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Thursday, March 01, 2007

Photoshop To Go Online

Adobe CEO Bruce Chizen (right) says that Photoshop will be online within six months, c|net reported yesterday. Up till now, Adobe's products have been software programs sold in boxes or by download for installation on end-user's own local computers. The pioneering application for the new paradigm is Adobe Remix, a web-based video editing tool that Adobe offers through PhotoBucket, and Adobe's model appears to be Google, which already offers several online applications (such as Blogger, which you're reading right now). Adobe wants to be ready before anyone else (Google again implied) treads on its territory with online apps for imaging. Chizen told yesterday that a basic version of Photoshop will be made available as an online service. It will be a more basic version than Elements and it will be free to users—Adobe will derive income indirectly, through advertisements.

Chizen said that in the future, Adobe will offer complete hosted applications online, and that it is also looking into hybrid models in which online services will introduce users to its more complete, traditionally packaged software.

Posted by: MIKE JOHNSTON, with thanks to Kevin


Blogger Alan Klughammer said...

I am not sure how well this would work. I am thinking of bandwidth issues and server load. It will be interesting to see how it pans out.

10:21 AM  
Blogger thechrisproject said...

I think I can sum up what everyone will say about this here:

What about huge files?
No serious photographer will use this.
This is for kids and non-serious users.
GIMP did this 7 years ago.
I'll never use it.

I don't think this is aimed at us. Yet. I do think it has really exciting possibilities in a lot of areas, though, for both consumers and businesses.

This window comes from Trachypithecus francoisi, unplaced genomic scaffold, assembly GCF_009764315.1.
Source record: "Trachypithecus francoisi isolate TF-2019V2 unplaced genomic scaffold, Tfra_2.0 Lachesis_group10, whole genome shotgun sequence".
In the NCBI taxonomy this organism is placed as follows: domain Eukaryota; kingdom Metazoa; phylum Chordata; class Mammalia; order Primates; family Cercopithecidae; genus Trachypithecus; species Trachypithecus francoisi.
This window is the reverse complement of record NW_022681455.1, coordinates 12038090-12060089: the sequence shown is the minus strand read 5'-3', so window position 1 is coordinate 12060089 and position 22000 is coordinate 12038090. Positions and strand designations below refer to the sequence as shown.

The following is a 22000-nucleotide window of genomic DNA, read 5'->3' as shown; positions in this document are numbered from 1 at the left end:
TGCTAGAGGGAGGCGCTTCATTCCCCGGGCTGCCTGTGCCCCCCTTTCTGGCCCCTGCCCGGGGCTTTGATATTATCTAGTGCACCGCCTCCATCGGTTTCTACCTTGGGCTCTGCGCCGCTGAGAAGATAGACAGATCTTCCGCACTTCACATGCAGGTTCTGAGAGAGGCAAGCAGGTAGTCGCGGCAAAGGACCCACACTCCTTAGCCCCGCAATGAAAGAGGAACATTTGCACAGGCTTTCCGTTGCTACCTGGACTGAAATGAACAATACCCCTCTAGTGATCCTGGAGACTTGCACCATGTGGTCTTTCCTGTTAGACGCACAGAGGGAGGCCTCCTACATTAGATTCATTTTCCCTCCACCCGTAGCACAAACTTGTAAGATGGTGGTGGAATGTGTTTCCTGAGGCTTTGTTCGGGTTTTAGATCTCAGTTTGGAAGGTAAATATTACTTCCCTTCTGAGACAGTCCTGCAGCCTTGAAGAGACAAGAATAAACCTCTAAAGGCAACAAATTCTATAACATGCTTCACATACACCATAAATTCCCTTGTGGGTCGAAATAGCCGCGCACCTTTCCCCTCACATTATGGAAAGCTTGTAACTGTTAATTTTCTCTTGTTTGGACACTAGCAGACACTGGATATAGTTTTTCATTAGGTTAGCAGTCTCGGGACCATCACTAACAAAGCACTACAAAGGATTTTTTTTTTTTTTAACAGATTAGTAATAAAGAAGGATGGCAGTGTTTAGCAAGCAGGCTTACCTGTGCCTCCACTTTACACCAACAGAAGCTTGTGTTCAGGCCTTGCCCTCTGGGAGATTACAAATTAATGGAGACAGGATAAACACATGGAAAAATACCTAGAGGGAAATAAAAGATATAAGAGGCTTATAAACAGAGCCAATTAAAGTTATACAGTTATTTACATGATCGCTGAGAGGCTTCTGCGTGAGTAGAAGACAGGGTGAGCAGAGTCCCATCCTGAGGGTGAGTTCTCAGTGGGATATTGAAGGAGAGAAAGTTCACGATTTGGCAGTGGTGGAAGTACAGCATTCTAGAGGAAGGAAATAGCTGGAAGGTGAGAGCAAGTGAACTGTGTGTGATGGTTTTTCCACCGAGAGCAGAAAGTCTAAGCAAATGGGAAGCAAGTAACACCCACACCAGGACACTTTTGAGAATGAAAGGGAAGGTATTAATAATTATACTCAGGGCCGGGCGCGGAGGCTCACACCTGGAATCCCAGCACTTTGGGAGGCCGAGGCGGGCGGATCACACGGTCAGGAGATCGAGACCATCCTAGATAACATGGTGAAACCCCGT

10:33 AM  
Blogger Ken Tanaka said...

"Today's Magic Wand tool sponsored by Magic Chef!"

Err, no thanks.

Actually this surprises me a bit. Desktop applications rendered as online services have not fared well at all. But perhaps Adobe sees something in its crystal ball.

11:04 AM  
Blogger J said...

Good news indeed in my view. As you say, strong defensive move against the likes of Google as well as pushing Adobe into the whole world of social networking, Web 2.0 (a term that's already out of favour) etc. I was only thinking last night, as I installed Lightroom 1.0, that I'd love an on-line, Adobe-hosted back-end library storage mechanism plugged in here with auto synching between my home machines/laptop and a master DB somewhere. Hell, I'd even pay money for it! They'd be way better at protecting my images than I could ever be, and could also offer soem powerful DB management capabilities that, frankly, I can't justify setting up on my little home network.

11:23 AM  
Blogger Bruce M said...

"Adobe wants to be ready before anyone else (Google again implied) treads on its territory with online apps for imaging."

There are people out there providing image editing on the web.

The site below has an article on this service compared to other services.

1:39 PM  
Blogger Del Bomberger said...

I think you might be a month early, or at least I wish that were the case. As an April fool's day joke, I could appreciate it more.

1:43 PM  
Blogger chuk said...

I think, people are dismissing this before knowing how it will be implemented.

Comparing it to GIMP 7 years ago.. come on!?!

This is Adobe, the application will likely be built using flash/flex and will run in your browser using the flash runtime. Ie, your CPU will do the work & bandwidth will be limited to pulling down the application the first time or any online storage offered.

3:34 AM  
Blogger thechrisproject said...

Ken - there have been plenty of Desktop apps that have fared amazingly well. Remember when email used to be desktop app only? Feed readers more recently have followed suit. I work for a company that writes online digital asset management apps for large corporations, so I'm a little biased, but to say that nothing has fared well at all is a little disingenuous.

11:59 AM  

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